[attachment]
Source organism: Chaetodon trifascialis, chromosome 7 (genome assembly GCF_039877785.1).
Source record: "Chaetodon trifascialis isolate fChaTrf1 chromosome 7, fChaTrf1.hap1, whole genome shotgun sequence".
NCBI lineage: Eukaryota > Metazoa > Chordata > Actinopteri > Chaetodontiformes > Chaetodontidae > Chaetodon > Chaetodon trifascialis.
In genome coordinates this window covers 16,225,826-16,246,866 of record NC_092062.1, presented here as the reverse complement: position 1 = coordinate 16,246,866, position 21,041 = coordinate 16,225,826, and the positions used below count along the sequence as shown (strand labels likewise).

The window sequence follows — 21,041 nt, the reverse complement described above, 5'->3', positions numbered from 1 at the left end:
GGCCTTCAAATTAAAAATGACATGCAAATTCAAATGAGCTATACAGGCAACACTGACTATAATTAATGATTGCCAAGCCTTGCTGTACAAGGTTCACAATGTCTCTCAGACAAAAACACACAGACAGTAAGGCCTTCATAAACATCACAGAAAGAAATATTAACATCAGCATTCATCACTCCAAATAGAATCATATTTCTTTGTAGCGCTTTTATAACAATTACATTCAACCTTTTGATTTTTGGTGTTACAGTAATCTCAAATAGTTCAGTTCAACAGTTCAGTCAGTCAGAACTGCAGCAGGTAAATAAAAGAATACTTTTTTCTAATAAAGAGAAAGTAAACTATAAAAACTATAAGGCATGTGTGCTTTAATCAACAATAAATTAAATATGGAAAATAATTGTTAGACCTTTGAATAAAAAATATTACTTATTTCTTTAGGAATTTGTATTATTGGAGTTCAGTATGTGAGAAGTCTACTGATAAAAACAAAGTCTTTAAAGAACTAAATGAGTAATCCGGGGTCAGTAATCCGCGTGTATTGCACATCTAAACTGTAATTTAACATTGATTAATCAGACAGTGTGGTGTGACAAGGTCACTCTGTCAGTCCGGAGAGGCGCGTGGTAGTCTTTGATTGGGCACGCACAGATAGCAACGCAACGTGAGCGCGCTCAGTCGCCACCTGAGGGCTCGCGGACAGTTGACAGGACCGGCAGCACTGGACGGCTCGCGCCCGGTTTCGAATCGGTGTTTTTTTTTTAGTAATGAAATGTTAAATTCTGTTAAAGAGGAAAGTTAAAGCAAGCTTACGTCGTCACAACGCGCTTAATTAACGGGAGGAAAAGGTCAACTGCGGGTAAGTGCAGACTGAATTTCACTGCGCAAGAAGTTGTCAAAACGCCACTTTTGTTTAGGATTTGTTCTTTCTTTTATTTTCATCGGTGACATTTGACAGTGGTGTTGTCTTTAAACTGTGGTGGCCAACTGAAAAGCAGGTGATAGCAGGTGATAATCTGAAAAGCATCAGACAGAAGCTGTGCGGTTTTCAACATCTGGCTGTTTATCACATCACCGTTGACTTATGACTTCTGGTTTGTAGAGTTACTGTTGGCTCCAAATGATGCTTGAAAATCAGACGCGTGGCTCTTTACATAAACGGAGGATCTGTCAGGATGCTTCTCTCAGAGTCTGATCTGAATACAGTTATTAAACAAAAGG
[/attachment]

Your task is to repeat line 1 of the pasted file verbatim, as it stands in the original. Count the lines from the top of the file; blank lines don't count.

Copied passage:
Source organism: Chaetodon trifascialis, chromosome 7 (genome assembly GCF_039877785.1).